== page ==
Thoracolumbar malunion is the result of loss of correction, insufficient correction or even no correction (both in the frontal and sagittal planes) of a thoracolumbar fracture. The main causes are incorrect assessment of the fracture's complexity (burst fracture), its potential progression to kyphosis and associated disc or ligament damage. It can also be the result of a poorly conducted initial treatment. The types of malunion have changed over the years because of the introduction of vertebroplasty and kyphoplasty. The malunion can be well tolerated if there is only a moderate deformity. However, the functional and pain-related limitations can be severe with large deformities. Functional limitation is mainly related to sagittal imbalance, but also to sequelae associated with the injury in various ways (non-union, disc degeneration, spinal cord compression, syringomyelia, etc.). The deformity and its consequences are evaluated globally using full-body standing radiographs (EOS), CT scan and MRI. Comparison of MRI images taken in a lying position to weight bearing views or even dynamic ones is an additional means to evaluate whether the lesions are reducible. Differences in spine morphology and compensatory mechanisms to combat the sagittal imbalance induced by the deformity must also be analyzed. These provide more complete information about the consequences of the malunion and help to establish the best corrective strategy. These compensatory mechanisms consist of accentuation of lumbar lordosis along with reduction of thoracic kyphosis. As a last resort, the pelvis and femur contribute to this compensation when there is a large deformity or a stiff spine due to preexisting osteoarthritis. Treatment strategies are fairly well standardized. When the deformity is reducible, a two-stage surgery is indicated. When the deformity is not reducible, posterior transpedicular closed wedge osteotomy is the gold standard. Nevertheless, the best way to treat thoracolumbar malunion is to prevent it.Le texte complet de cet article est disponible en PDF.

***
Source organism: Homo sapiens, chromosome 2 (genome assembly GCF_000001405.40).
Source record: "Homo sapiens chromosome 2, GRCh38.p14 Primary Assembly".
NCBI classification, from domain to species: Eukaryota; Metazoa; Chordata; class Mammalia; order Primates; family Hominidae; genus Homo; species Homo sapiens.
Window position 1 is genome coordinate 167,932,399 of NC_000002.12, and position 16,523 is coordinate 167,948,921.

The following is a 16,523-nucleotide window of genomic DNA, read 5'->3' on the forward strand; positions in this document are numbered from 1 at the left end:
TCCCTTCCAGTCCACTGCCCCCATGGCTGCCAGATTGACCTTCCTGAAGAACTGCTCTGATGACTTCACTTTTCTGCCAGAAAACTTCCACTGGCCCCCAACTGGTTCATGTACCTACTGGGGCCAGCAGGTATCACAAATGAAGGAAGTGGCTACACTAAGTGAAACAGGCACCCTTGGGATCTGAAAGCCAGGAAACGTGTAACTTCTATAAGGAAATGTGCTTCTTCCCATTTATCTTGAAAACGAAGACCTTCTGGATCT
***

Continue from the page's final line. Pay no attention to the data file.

Keywords : Thoracolumbar malunion, Transpedicular osteotomy, Spine morphotype, Cementoplasty, Kyphoplasty